It’s interesting to note that the word awareness, when paired with the verb “to be” as in – be aware, is easily visualized and thought of as, “beware” which dramatically changes the meaning. It no longer is a word of benign information, but instead is a word of caution and fear. I do not think this is a mistake. I know it’s cynical of me, but I think Autism Speaks, the single largest organization involved in Autism and the creator of the “Autism Awareness” campaign, chose their wording carefully. I’d like to think I’m giving them more credit than they deserve, but for a company that spends more on PR than they do on actually helping families and those who are Autistic, I don’t believe I am.
My awareness of autism has dramatically changed over the years. It has changed because of the information I’ve found and been given. In the beginning, my information came from books, autism organizations, various professionals, a couple of neurologists, our pediatrician; surprisingly the more “credentialed” the person was, the more likely they were to admit how little they actually knew about autism. In retrospect this was my first real lesson in awareness – beware of organizations and those who believe they “know” all about autism, whether that is the cause or which specific methodologies, treatments or therapies your child will be best served by, because they do not know, despite how vehemently and persuasively they may speak.
As time went on, I became increasingly aware of my own misery. The common misery supposedly shared by us parents, dominated the conversations surrounding autism. I became fixated on the “fact” that autism was the cause of my misery and set about removing it from all our lives. This is where awareness took me. This was what I knew and understood. But this is not the sort of awareness I want to be a part of. This is not the kind of information I wish I’d gotten, nor is it the information I hope other parents and families will receive. Those first few months after receiving the diagnosis are critical. How we talk about autism and by extension our Autistic child changes all that we then do and where we focus our energies.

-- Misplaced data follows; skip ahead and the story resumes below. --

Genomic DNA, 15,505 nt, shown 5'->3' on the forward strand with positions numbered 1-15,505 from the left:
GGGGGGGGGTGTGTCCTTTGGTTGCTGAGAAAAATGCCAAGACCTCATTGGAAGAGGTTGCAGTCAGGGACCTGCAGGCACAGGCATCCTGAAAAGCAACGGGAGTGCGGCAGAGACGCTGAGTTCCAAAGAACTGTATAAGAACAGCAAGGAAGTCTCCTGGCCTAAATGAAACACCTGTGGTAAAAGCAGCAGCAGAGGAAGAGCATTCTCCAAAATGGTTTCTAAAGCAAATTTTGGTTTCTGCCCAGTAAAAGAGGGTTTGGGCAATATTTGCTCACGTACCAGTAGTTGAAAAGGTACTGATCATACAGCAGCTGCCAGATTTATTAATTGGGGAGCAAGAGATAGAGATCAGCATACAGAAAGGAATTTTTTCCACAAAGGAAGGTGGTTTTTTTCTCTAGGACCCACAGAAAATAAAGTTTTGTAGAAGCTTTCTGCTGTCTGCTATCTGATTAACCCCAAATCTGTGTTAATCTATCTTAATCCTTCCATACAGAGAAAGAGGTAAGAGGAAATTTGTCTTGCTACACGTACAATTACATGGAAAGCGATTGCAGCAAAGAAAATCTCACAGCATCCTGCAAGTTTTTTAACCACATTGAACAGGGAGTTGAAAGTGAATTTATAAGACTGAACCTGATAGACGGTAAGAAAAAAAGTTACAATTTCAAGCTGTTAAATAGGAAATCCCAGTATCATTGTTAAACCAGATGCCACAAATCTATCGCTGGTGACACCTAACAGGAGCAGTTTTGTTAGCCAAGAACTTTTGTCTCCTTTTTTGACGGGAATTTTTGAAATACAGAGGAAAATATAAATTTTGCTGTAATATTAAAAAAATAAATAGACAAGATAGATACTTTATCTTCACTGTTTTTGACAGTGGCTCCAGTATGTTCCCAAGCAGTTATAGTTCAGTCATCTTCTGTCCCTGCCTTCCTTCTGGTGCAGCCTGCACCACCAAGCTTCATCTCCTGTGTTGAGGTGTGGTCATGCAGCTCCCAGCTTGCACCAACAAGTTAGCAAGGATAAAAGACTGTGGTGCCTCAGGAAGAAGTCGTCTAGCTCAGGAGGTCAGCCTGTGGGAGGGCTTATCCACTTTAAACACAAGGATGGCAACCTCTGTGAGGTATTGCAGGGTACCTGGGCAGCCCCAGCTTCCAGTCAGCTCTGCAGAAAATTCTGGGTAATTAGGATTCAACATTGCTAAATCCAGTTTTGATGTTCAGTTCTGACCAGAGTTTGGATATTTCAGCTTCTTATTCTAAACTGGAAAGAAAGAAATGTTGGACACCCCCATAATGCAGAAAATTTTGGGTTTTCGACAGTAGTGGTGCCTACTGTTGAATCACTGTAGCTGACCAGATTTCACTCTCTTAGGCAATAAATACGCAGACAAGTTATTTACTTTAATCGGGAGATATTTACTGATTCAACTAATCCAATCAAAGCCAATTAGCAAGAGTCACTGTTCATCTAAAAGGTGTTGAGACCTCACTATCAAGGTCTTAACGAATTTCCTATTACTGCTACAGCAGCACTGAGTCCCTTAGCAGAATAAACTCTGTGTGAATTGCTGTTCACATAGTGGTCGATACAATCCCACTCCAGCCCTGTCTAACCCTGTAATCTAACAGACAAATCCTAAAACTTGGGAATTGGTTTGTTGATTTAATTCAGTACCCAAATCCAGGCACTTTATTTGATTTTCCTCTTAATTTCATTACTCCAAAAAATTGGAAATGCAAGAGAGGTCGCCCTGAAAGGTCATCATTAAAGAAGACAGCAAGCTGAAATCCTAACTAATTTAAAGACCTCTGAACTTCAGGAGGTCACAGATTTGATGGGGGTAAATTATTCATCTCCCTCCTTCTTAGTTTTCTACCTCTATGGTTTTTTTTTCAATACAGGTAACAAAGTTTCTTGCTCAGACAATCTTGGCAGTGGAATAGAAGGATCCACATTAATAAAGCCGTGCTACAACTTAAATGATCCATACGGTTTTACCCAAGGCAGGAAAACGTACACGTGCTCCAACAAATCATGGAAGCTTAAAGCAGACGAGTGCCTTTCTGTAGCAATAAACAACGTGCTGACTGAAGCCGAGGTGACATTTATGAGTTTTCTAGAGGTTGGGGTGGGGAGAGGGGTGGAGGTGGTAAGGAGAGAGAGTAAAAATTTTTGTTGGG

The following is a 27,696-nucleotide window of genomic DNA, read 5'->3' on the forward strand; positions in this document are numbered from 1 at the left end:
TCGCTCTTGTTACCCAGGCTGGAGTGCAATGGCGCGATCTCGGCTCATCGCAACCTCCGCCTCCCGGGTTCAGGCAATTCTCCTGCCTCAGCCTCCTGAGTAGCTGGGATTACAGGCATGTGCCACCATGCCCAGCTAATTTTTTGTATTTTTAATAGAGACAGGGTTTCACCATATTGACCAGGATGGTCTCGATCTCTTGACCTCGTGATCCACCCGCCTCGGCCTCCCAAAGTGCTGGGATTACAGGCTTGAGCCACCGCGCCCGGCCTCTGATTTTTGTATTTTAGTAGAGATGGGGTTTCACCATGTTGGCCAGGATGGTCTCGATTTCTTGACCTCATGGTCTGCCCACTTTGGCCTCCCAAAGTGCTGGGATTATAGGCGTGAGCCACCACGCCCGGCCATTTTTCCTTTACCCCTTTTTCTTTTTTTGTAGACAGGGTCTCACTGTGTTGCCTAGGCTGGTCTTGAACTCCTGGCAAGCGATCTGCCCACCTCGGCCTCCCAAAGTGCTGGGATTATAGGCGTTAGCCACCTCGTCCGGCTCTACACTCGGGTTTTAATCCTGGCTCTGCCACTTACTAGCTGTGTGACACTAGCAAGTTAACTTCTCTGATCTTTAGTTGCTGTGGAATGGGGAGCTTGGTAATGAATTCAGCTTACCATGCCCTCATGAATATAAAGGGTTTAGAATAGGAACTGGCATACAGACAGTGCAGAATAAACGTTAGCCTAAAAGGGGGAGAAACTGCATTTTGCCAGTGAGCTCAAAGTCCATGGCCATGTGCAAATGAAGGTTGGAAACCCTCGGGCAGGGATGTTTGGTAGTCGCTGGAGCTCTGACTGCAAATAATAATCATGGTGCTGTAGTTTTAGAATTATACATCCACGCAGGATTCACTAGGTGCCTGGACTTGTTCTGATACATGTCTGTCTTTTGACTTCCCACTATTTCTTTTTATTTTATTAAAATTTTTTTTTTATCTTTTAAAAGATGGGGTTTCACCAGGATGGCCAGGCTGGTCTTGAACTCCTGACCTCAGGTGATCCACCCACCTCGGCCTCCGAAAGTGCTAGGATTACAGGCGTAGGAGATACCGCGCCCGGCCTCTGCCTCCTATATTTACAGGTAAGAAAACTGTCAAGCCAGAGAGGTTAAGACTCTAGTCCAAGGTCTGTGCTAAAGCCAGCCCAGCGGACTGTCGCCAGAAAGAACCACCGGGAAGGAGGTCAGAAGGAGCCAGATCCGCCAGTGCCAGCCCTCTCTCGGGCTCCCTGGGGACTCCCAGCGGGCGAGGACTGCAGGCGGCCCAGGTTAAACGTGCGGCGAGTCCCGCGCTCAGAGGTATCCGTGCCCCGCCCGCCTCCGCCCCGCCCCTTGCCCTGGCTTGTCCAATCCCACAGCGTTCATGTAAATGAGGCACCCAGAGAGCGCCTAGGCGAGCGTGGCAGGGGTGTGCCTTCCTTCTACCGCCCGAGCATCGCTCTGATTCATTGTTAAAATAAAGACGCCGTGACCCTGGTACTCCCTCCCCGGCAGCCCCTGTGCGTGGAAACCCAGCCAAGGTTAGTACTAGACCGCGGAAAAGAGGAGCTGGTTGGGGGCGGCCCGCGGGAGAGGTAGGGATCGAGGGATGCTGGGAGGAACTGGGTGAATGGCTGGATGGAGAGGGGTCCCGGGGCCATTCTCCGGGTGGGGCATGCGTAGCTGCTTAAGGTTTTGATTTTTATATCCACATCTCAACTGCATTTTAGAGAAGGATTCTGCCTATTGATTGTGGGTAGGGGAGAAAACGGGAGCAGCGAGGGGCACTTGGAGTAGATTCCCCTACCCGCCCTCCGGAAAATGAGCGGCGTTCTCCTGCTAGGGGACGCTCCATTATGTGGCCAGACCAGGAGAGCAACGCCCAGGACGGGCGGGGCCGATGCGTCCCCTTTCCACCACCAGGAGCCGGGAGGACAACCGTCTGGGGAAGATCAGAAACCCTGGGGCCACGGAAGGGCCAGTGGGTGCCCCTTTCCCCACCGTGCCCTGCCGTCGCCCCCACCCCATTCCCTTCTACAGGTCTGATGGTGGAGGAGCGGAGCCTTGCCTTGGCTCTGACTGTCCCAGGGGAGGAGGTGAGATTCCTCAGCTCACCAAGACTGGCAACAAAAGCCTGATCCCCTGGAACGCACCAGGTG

Autism did not cause me to be miserable. I was concerned and I was scared, but my daughter’s neurology was factually not what frightened me, it was what I was being told about her neurology that terrified me. Had someone said to me when we were still trying to get her out of diapers when she was seven years old – “it’s going to be okay, here are a couple of different things you can try, but remember most people do get out of diapers, eventually” I would have felt a little calmer. Had someone said to us when our daughter was six years old, “read to her age appropriate material, teach her age appropriate lessons” I might have felt confused, I might have had a great many questions, but I wouldn’t have felt the fear I felt when we were informed she could not possibly be placed in a school with her same age peers. Had someone said to us when we first received her diagnosis, “presume competence, she can and will learn, but she will learn at a different pace, she will learn differently than you might expect” I might have felt concern, but I would not have felt the kind of despair I felt when I questioned whether she was capable of learning at all.
If we want to have more awareness about Autism then let’s have it come from those who are actually Autistic. Because if you are like me, these are the people who will change your views and shift your mind away from the “tragic” to the far more helpful information that might actually help you help your child. The kind of information that opened our minds to different forms of communicating, different ways of learning, all those things that have actually aided us in helping our daughter. Our judgments about her neurology and all it meant to us and her, did not help us do anything but feel more fearful and miserable.
Below is a small list of people I know and am in touch with. I’ve provided a link to their blog, book(s) or film to each of their names. I will feature more people who have helped me in my growing awareness during this month of April. I’ve separated those who can speak, but depending on the circumstances lose speech, with those who mostly do not speak, but ALL communicate. Want to become aware? Read their words.